DJH Capital Management, LLC.
Financial Planner | Wealth Advisor
Dominique J. Henderson, Sr. began serving in the financial industry in 1998. He is founder and managing member of DJH Capital Management, LLC. a registered investment advisory firm providing comprehensive financial planning and wealth management to high-net worth individuals and entrepreneurs.
Professionally, Dominique has spent nearly two decades in financial services building a diverse skill set in data analysis, investment research, portfolio management and financial planning. Prior to founding his firm, he spent years in institutional fixed income trading circles where he co-managed a multi-million dollar municipal bond strategy producing annualized returns in excess of 7%.
Dominique uses his expertise to build financial plans and investment portfolios that help his clients find greater financial contentment in their lives. He crafts custom plans to meet the diverse needs of each client in investment, tax, or estate planning. He deeply desires to see people “win” with their hard-earned capital.
Dominique’s financial advice has been featured in such publications as US News & World Report, GoBankingRates.com as well as, as his weekly podcast, Experiencing Financial Contentment. He uses the podcast as a medium to help promote financial literacy, economic empowerment and personal development.
Dominique is also an active member of the National Association of Personal Financial Advisors (NAPFA).
Master of Security Analysis & Portfolio Management, Creighton University
BA, Finance, Prairie View A&M University
Assets Under Management:
Ready to upgrade to Life 2.0
Creating a Roth When You're Over the Income Limit
Worldview and Philosophy
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I'm sorry to hear about the predicament you find yourself in. You may try the following:
- If you itemize your deductions on your tax return, try completing the back side of the W-4 worksheet. It may be that you are having too much withheld for taxes every paycheck. This may put more money into the monthly cash flow;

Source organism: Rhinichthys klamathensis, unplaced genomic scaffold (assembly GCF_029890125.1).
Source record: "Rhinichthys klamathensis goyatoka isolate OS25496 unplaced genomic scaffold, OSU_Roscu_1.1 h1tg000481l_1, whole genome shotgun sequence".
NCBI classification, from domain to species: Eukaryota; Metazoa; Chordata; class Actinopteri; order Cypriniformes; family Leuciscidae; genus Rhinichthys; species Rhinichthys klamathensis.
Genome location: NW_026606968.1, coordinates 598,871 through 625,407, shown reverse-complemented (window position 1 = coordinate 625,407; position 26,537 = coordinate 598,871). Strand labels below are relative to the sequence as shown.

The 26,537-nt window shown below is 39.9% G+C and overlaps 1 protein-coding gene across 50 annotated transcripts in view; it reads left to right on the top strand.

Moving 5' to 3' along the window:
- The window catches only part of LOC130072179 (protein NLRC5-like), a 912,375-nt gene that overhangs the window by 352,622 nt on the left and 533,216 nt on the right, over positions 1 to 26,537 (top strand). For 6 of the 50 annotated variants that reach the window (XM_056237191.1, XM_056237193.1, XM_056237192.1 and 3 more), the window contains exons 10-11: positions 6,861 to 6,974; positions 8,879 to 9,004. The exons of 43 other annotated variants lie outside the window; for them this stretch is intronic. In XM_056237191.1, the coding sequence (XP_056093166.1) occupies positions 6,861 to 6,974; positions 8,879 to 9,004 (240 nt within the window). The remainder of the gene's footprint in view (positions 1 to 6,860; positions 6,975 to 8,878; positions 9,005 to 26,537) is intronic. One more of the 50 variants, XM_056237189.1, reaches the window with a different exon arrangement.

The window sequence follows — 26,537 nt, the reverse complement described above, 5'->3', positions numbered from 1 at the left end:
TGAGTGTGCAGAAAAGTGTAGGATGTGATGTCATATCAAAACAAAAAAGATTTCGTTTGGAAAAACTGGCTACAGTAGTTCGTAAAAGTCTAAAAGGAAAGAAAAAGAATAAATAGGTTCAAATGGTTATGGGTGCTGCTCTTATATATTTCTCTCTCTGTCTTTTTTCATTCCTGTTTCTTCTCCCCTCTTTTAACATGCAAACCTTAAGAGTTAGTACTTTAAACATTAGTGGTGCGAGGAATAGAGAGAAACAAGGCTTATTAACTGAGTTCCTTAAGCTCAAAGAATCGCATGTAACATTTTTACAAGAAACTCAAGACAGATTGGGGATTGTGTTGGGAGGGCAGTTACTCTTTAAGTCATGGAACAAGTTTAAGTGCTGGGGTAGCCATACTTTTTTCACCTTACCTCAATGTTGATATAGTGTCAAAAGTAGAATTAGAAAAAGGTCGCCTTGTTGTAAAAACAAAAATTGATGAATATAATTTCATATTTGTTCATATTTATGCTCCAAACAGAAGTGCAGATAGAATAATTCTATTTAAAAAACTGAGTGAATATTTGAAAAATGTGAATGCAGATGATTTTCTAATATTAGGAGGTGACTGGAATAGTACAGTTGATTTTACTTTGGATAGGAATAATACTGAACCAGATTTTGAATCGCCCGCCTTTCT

- Also, look at your auto insurance policy deductible. Usually these are $500 and lower which cause your monthly premium to be higher. If you can raise the deductible you can save some extra cash there;
- Lastly, I'd advocate trying to create more streams of revenue by putting your content in other places. Websites like UpWork have job offers for content writers all the time or you may even decide to create your own blog (through WordPress) that you can start to monetize. You may also consider moving to a larger town where there will be more opportunity and greater pay for the type of work you do.
Tax reduction (if possible), insurance policy check, and creating a side hustle should hopefully help you get some traction.
The context could probably be pretty broad, but here are some guidelines:
1) Debt to total assets should be less than 30%. For every dollar of assets you should have 30 cents or less of total debt payments.
2) Housing debt should be less than 28%. For every dollar of gross income (for the household) your principal and interest (for your mortgage) should be at or less 28 cents. If you combine all debt payments you would ideally want those to be 36 cents or less (per dollar) of your gross income.
Again, these are just best practices guidelines. But they allow for you to save at least 10% of your gross income for future savings goal (e.g. retirement, education, etc.) So anything within those guidelines would correspond to a "good" debt ratio.
Hope this helps!
In addition to the extremely helpful video from Investopedia, keep in mind:
Whenever an asset is exchanged or sold, the IRS considers that event "realization". Usually whenever realization occurs, "recognition" (the inclusion into taxable income) must occur unless there is an exemption. As long as assets aren't exchanged or sold there is no realization therefore the term "unrealized".
Example: You buy XYZ stock for $1 on Jan 1st and on July 22nd it is worth $10. You have an "unrealized" gain of $9.
Hope this helps!
Good question. Let’s first distinguish between penalty and a taxable event.
The penalty is assessed when you make a withdrawal or distribution from the qualified plan (e.g. 401(k)) before retirement. Here are the exceptions to avoid the penalty:
- Death or disability
- Attainment of age 59.5
- Taking substantially equal periodic payments
- Medical expenses >10% of AGI
- Qualified domestic relations order
- Qualified public safety employee separated from service
- Attainment of age of 55 and separation for service.
If you don’t meet one of those, your withdrawal from your 401(k) will be assessed the 10% penalty. As a general rule, if you receive the penalty the withdrawal is likely taxable. How much the tax consequence will be is determined by when you file your taxes since the entire distribution is included in your adjusted gross income.
That being said, it is likely that a school loan in your name or the child’s name is the cheaper alternative. It will likely have more generous terms than your 401(k) loan especially if it is subsidized and you won’t have to pay it back in 5 years. Especially if you don’t want to read through the plan documents for your 401(k)!
Because of the potential ramifications of making an incorrect choice, I’d highly recommend seeking the advice of a tax professional.
I hope this helps.
No they are not unfortunately. You may want to look at registering them through a registrar like Computershare. Registered shares in electronic form will be much easier to sell if there is a willing buyer.